College of Liberal Arts & Social Sciences Theses and Dissertations

Graduation Date


Document Type


Department/Program Conferring Degree

International Studies


Palestine, healing, resistance, archive, indigenous knowledge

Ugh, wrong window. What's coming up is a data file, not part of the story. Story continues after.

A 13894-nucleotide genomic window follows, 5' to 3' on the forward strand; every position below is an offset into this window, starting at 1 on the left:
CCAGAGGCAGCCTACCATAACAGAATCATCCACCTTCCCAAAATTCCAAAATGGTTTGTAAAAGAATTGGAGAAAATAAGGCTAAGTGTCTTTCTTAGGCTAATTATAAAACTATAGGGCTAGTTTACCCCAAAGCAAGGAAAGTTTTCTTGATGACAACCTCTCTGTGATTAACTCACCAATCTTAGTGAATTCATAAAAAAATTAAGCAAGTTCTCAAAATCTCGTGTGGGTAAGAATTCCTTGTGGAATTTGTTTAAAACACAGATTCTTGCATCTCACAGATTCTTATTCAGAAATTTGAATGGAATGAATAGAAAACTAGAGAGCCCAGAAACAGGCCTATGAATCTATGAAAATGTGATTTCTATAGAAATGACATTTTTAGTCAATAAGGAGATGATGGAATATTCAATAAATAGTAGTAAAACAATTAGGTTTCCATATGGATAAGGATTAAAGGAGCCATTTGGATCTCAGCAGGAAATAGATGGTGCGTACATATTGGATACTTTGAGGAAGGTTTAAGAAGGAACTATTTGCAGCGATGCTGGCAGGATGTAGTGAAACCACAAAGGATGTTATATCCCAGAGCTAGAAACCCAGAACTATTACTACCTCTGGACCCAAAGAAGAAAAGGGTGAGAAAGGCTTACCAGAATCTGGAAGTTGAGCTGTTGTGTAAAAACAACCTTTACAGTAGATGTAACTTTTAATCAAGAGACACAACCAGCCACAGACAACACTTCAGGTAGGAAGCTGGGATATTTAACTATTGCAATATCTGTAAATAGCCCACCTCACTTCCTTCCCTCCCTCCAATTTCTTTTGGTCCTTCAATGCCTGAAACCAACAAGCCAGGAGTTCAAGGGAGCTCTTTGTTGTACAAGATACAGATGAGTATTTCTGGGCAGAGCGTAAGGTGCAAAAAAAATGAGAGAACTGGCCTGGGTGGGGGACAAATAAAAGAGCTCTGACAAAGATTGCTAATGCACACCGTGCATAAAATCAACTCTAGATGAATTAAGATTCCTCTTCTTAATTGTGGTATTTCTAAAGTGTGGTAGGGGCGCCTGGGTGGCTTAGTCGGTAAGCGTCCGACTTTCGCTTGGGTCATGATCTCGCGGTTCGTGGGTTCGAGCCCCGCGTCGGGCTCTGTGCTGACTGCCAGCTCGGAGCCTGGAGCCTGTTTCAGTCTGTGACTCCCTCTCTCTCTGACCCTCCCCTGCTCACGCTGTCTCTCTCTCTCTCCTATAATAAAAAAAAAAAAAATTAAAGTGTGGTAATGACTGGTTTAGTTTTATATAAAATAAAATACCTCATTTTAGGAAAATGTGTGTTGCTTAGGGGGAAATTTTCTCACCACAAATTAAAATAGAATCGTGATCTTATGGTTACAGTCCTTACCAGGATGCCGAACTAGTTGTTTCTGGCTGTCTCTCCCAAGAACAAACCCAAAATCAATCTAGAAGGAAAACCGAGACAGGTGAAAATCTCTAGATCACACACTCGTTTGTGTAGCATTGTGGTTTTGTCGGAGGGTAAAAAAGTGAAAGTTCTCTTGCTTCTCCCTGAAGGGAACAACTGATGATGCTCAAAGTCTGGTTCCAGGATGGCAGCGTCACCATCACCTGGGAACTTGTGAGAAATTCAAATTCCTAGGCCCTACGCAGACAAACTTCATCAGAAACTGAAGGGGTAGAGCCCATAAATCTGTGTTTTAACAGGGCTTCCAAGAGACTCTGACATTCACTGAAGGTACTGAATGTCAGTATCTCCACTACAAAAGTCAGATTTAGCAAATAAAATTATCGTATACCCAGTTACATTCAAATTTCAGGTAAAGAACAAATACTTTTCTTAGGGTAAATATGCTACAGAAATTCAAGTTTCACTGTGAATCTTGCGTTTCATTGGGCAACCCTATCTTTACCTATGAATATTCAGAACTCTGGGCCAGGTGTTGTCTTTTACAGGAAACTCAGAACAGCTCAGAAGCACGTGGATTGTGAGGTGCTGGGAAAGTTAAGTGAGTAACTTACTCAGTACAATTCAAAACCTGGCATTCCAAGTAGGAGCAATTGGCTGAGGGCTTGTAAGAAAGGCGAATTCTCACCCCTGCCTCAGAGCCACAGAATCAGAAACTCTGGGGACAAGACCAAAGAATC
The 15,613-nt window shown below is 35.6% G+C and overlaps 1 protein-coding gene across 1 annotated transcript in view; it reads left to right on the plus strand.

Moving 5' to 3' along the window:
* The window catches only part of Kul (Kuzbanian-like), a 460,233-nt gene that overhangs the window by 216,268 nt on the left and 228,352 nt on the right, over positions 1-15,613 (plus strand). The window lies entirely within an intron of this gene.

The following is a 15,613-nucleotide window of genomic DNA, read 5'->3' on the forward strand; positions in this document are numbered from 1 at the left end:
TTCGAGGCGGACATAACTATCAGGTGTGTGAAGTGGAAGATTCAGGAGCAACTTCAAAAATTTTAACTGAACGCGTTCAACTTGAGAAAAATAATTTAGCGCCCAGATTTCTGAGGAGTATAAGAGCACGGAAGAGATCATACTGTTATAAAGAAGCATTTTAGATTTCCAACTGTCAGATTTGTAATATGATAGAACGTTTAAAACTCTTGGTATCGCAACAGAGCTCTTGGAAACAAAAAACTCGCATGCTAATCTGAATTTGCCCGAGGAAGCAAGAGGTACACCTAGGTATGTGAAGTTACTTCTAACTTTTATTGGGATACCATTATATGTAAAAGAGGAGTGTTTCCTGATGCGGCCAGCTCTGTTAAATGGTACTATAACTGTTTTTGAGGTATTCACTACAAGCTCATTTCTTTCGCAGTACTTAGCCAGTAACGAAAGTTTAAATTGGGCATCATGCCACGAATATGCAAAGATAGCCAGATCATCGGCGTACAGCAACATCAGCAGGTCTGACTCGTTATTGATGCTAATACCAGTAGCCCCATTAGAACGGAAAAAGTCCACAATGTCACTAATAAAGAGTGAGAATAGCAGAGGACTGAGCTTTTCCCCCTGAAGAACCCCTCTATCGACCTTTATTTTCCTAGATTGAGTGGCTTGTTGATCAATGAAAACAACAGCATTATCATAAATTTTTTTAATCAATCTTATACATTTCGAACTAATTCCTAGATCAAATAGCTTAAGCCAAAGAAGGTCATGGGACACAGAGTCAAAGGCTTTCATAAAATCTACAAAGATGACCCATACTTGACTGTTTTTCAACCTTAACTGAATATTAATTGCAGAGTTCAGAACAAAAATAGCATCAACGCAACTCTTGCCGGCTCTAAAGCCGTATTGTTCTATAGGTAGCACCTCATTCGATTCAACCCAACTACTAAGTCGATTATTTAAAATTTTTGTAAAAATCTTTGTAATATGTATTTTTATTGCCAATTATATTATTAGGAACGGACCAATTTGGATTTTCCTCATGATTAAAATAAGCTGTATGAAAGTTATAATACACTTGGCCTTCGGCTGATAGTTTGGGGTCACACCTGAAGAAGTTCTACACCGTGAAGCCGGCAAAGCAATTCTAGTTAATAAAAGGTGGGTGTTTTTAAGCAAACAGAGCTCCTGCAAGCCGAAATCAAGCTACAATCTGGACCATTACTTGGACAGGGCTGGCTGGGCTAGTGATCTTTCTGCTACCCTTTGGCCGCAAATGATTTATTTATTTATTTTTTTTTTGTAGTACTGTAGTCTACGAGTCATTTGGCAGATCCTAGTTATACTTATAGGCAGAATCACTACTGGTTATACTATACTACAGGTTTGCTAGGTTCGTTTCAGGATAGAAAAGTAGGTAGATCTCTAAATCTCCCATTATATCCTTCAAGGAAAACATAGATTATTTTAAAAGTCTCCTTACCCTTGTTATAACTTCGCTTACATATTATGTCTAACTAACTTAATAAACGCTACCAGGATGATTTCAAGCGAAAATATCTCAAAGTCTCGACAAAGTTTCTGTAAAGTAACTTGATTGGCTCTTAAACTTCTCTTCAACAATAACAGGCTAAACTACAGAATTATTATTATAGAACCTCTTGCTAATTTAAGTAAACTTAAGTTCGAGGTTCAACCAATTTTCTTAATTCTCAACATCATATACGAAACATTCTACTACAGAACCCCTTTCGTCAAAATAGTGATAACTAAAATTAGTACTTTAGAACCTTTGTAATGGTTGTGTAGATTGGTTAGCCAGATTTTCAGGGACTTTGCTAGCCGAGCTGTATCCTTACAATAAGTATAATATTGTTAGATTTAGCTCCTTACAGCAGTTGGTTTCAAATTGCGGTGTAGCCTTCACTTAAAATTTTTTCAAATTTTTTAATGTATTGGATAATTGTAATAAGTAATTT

In this thesis, I trace how colonial powers fragment and silence Palestinian knowledge practices as another mode of genocide. And locate silences (Trouillot 1995) by analyzing how colonial powers confiscate land, farming tools, and criminalizes Palestinians from foraging in an aim to disrupt any engagement with their knowledge practices and land. I argue that Palestinian interpersonal experience with ancestral knowledge recontextualizes a history of Palestine outside the simplistic binaries produced by colonial histories. These knowledge practices of healing can enable a politics of resistance under the Israeli occupation. I aim to initiate a living archive of these practices. I define “living” archive as a tool, an emergent strategy, a phrase by Adrienne Marie Brown, in order to weave personal practices with collective organizing. This living archive can build an intimate political and social space to share Palestinian histories, an ostensible bridge between theory, narrative, and praxis. I take from Trouillot when he states that “the source is alive” (1995, 162), when talking about artifacts and people as bodies that continually carry history (Trouillot 1995, 162). I locate stories through interviews with Palestinians, to gather experiences about these knowledge practices in relation to healing bodies.